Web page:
Author Rae Carson knows her history of the California gold rush. The images of the hardships endured by prospectors travelling through unsettled plains are striking.  She paints a tough picture of life on the trail, not just the reality of carrying your entire existence in an oxen-pulled wagon across thousands of miles, but also the mindset needed to make it all the way, and the mindset that sometimes prevented success. There was prejudice, desperation and chauvinism, along with toughness, stubborness, and pure stupid faith in themselves and God.

Leah is an amazing heroine.  Strong, self-sufficient and self-aware, not once does her personality ring false.  Here is a girl who was raised to look after herself, who faced terrible tragedy, and decided she had to survive.  And she did, using her wits and her strength, but not losing her humanity or ability to learn from mistakes and hardship. And she has magic! I’m impressed with Carson’s ability to write such a girl, without it sounding like she is on soapbox.

All of Leah’s companions are written just as vividly. Every character is changed by life on the trail, and Carson didn’t forget a single one.

I know I know I KNOW that I am constantly judging books by their covers, and I’m not  supposed to (although everyone I know does), and this time is no exception.  But I am also judging this one on its title. It’s AWESOME.

This is a fabulous book for someone who wants to lose themselves in the Old West, from the comfort of an armchair.

Walk on Earth a Stranger is published by Greenwillow Books.

Openly Straight

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This is a quick, fun-with-a-good-message read. It is a celebration of diversity and acceptance.

Rafe is a normal teenager from Boulder, Colorado. He’s gay. But he’s a little tired of being “that GAY guy”. He knows it is important to embrace who he is, but he just wants to try being “that guy”.  So he decides to escape his reality.

He transfers to an all-boys’ boarding school in New England, and elects to keep his sexuality a secret. It’s not so much going back in the closet, as just not advertising all aspects of himself. Don’t ask, don’t tell. But he doesn’t count on falling in love with a boy who can’t believe it is possible.

Ah, young, tortured, forbidden love. Awesome.  And I love the fact there is no love triangle in this story. It is all about learning the importance of being who you are, embracing yourself, and facing reality, no matter how difficult it may be.

Openly Straight is a simple story with a good message.  Rafe is lovely and warm, a boy totally comfortable with himself, in large part due to extremely supportive parents and an open atmosphere in the town where he grew up. As he thinks, perhaps too open and too accepting.  His “Coming Out” party was a bit much for anyone, even done out of love.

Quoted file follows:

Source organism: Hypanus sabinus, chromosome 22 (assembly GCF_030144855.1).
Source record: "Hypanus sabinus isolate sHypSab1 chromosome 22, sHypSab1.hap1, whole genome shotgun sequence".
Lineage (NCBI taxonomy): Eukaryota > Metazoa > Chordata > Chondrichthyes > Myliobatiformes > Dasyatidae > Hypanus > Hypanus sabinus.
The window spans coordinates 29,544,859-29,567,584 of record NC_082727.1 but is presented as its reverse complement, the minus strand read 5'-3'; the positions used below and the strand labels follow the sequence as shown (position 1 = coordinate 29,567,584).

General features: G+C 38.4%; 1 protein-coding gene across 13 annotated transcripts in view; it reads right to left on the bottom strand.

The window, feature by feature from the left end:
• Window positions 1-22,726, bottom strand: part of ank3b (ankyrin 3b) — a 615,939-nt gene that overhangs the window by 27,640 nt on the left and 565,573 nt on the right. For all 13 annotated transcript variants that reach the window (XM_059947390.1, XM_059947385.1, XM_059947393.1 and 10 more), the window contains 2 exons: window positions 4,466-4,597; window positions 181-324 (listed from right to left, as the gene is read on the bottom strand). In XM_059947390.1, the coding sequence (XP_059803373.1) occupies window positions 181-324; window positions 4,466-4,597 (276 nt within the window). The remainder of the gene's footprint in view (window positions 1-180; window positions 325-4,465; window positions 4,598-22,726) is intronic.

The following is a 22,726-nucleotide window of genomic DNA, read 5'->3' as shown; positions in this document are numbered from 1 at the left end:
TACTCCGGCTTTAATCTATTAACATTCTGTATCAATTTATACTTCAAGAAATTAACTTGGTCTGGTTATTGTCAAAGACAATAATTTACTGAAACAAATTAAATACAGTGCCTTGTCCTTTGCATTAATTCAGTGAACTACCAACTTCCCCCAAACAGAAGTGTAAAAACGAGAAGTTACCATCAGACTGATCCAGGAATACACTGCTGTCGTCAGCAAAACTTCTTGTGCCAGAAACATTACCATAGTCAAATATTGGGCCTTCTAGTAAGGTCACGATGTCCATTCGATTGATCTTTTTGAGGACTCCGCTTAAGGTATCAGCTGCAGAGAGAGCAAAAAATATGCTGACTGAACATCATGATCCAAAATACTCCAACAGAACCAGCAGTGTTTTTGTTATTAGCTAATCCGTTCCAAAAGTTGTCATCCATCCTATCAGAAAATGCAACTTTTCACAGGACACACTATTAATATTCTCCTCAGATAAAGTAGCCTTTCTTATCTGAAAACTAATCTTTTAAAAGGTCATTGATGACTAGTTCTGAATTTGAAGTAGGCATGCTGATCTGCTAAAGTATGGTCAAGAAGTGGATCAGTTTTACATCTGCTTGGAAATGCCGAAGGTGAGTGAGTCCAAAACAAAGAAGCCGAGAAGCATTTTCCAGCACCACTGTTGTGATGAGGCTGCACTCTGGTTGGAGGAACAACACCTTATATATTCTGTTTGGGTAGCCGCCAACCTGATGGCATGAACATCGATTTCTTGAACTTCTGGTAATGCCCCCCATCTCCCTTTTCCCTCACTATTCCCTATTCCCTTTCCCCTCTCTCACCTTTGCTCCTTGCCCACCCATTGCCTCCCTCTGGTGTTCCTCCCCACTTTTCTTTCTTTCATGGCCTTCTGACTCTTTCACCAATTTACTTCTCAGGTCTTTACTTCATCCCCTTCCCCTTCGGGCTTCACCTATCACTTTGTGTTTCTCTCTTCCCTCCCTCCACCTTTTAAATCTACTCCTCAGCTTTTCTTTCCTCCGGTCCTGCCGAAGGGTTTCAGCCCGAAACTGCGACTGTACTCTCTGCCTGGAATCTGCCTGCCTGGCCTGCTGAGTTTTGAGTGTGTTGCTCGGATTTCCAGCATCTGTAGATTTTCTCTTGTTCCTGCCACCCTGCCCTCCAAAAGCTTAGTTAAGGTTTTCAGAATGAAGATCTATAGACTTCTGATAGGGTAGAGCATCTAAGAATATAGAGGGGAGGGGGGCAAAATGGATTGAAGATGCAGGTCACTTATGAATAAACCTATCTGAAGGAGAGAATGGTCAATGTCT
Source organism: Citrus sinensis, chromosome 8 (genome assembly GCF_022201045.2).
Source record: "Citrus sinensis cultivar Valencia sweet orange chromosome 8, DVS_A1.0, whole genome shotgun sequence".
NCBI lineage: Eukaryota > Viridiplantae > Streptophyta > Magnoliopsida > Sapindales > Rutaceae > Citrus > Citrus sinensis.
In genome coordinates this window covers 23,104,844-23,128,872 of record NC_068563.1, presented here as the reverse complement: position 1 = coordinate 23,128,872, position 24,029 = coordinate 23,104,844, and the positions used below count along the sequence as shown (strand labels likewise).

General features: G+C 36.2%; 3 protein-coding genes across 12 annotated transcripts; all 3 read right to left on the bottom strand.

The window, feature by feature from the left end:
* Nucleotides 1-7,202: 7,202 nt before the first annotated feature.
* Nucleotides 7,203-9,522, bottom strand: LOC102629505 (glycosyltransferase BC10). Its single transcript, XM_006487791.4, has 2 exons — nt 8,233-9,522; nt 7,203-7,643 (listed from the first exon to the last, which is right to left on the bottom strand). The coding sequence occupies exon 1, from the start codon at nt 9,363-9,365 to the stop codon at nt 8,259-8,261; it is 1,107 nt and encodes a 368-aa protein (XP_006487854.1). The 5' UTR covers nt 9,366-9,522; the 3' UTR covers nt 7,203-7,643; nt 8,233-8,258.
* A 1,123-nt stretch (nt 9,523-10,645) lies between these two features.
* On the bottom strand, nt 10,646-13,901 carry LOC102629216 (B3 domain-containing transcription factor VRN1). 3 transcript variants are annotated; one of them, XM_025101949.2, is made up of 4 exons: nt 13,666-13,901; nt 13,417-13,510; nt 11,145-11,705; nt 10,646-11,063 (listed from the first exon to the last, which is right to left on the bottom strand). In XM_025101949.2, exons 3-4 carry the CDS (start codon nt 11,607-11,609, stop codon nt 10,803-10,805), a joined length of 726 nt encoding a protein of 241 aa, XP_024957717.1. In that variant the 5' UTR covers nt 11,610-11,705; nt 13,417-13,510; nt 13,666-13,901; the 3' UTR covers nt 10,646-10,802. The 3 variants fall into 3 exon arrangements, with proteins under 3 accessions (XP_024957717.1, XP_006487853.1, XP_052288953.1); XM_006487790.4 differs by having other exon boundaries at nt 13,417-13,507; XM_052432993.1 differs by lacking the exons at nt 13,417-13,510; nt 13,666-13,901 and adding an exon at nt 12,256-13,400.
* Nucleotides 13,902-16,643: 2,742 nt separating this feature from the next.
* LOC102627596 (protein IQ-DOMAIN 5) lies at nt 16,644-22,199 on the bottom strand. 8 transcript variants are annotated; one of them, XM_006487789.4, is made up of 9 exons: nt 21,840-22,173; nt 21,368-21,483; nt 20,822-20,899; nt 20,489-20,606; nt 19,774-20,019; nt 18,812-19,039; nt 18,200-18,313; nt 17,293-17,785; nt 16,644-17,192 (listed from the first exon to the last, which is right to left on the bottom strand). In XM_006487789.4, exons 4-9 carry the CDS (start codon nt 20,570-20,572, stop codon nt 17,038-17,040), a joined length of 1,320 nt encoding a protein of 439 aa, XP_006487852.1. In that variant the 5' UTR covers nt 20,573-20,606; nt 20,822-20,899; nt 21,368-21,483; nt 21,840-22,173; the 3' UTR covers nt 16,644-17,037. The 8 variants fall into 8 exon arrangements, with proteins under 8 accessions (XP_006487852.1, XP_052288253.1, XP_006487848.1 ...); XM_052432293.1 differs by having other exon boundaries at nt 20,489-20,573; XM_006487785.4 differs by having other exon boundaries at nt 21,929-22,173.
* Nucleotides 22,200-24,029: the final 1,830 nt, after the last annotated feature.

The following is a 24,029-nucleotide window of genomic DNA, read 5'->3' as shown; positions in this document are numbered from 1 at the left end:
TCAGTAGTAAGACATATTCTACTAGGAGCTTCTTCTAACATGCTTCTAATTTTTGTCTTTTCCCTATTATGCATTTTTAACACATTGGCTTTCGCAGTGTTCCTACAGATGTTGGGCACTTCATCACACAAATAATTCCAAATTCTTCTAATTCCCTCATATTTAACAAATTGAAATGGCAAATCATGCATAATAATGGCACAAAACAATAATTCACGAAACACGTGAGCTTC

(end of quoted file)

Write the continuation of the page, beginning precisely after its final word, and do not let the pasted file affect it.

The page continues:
Bill Koenigsberg writes with a lot of humour, but also sympathy.  His characters leap off the page; each is real and believable, whether a character you end up really liking, or one that you can’t stand. It is witty and charming, and the cast and crew have distinct, authentic, engaging personalities. Room for all.

You will find yourself laughing out loud at times, and cringing at others.  There is happiness and despair, joy and depression. Rafe is definitely a teenager trying to find his way, and his attempt to go label-free just creates a lie that he can’t find a way around.  In the end, it causes more trouble than honesty would have from the start.  But isn’t that usually the way.

This novel is appropriate for all teens.  There are discussions of sex, not graphic, and even the crude locker room humour you expect from an all boys school is somewhat toned down.

The open and frank discussion about the importance of being who you are, and a celebration of all who are different, is front and centre, without beating the reader over the head with it.

Read it and enjoy.

Openly Straight is published by Arthur A. Levine Books.

Between the Notes

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This book was a surprise.  I picked it up on a whim (actually, it was the cover that got me – SO pretty) and couldn’t put it down!  It is funny and charming and sweet, with just a touch of acid.

16 year old Ivy Emerson is rich. Well, her parents are. And then, suddenly, they aren’t any more.  They sell their huge house, and downsize to a small 3 bedroom apartment, on the wrong side of town. Ivy goes from having her own room AND one for her grand piano, with her best friend living next door, to living in a tiny attic bedroom with paper thin walls and a drug-dealing teen in the house beside her. That’s a bit of a step down in the world.